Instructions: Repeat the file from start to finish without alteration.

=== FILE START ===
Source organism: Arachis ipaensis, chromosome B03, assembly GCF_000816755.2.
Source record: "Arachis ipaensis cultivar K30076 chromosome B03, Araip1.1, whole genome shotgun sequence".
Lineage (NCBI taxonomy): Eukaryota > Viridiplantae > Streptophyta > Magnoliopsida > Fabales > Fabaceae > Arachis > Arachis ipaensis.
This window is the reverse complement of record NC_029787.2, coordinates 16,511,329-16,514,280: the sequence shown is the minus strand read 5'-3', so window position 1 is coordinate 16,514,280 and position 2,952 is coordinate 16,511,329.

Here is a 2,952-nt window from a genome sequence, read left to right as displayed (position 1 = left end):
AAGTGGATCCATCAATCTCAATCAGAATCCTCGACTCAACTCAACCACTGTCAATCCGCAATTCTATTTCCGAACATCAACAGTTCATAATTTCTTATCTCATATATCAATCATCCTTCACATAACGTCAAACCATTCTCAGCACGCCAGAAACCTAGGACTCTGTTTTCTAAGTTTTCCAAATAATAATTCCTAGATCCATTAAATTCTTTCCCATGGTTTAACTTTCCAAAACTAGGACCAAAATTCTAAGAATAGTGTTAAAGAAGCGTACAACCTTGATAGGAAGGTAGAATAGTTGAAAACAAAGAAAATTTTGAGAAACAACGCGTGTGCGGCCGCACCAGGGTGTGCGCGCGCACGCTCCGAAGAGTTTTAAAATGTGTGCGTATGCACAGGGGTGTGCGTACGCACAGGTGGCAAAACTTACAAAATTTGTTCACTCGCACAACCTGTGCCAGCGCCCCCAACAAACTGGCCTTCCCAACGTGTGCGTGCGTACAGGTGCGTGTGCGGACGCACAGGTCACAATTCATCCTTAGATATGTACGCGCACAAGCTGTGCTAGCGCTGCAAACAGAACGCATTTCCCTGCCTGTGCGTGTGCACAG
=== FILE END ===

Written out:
Source organism: Arachis ipaensis, chromosome B03, assembly GCF_000816755.2.
Source record: "Arachis ipaensis cultivar K30076 chromosome B03, Araip1.1, whole genome shotgun sequence".
Lineage (NCBI taxonomy): Eukaryota > Viridiplantae > Streptophyta > Magnoliopsida > Fabales > Fabaceae > Arachis > Arachis ipaensis.
This window is the reverse complement of record NC_029787.2, coordinates 16,511,329-16,514,280: the sequence shown is the minus strand read 5'-3', so window position 1 is coordinate 16,514,280 and position 2,952 is coordinate 16,511,329.

Here is a 2,952-nt window from a genome sequence, read left to right as displayed (position 1 = left end):
AAGTGGATCCATCAATCTCAATCAGAATCCTCGACTCAACTCAACCACTGTCAATCCGCAATTCTATTTCCGAACATCAACAGTTCATAATTTCTTATCTCATATATCAATCATCCTTCACATAACGTCAAACCATTCTCAGCACGCCAGAAACCTAGGACTCTGTTTTCTAAGTTTTCCAAATAATAATTCCTAGATCCATTAAATTCTTTCCCATGGTTTAACTTTCCAAAACTAGGACCAAAATTCTAAGAATAGTGTTAAAGAAGCGTACAACCTTGATAGGAAGGTAGAATAGTTGAAAACAAAGAAAATTTTGAGAAACAACGCGTGTGCGGCCGCACCAGGGTGTGCGCGCGCACGCTCCGAAGAGTTTTAAAATGTGTGCGTATGCACAGGGGTGTGCGTACGCACAGGTGGCAAAACTTACAAAATTTGTTCACTCGCACAACCTGTGCCAGCGCCCCCAACAAACTGGCCTTCCCAACGTGTGCGTGCGTACAGGTGCGTGTGCGGACGCACAGGTCACAATTCATCCTTAGATATGTACGCGCACAAGCTGTGCTAGCGCTGCAAACAGAACGCATTTCCCTGCCTGTGCGTGTGCACAG